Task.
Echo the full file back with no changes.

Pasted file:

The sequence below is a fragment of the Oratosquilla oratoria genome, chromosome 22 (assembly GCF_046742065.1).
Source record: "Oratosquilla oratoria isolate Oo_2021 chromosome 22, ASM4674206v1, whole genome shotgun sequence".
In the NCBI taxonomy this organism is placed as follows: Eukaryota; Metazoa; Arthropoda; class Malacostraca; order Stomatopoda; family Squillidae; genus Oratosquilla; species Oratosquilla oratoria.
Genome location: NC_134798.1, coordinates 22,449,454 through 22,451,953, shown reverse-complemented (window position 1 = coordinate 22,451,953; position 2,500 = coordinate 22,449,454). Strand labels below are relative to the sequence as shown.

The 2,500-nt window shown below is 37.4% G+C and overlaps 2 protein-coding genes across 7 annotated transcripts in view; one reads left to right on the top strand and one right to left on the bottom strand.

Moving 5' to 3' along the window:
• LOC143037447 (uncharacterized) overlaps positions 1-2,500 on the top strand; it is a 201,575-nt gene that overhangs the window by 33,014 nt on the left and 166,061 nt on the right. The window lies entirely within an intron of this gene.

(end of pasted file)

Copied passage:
The sequence below is a fragment of the Oratosquilla oratoria genome, chromosome 22 (assembly GCF_046742065.1).
Source record: "Oratosquilla oratoria isolate Oo_2021 chromosome 22, ASM4674206v1, whole genome shotgun sequence".
In the NCBI taxonomy this organism is placed as follows: Eukaryota; Metazoa; Arthropoda; class Malacostraca; order Stomatopoda; family Squillidae; genus Oratosquilla; species Oratosquilla oratoria.
Genome location: NC_134798.1, coordinates 22,449,454 through 22,451,953, shown reverse-complemented (window position 1 = coordinate 22,451,953; position 2,500 = coordinate 22,449,454). Strand labels below are relative to the sequence as shown.

The 2,500-nt window shown below is 37.4% G+C and overlaps 2 protein-coding genes across 7 annotated transcripts in view; one reads left to right on the top strand and one right to left on the bottom strand.

Moving 5' to 3' along the window:
• LOC143037447 (uncharacterized) overlaps positions 1-2,500 on the top strand; it is a 201,575-nt gene that overhangs the window by 33,014 nt on the left and 166,061 nt on the right. The window lies entirely within an intron of this gene.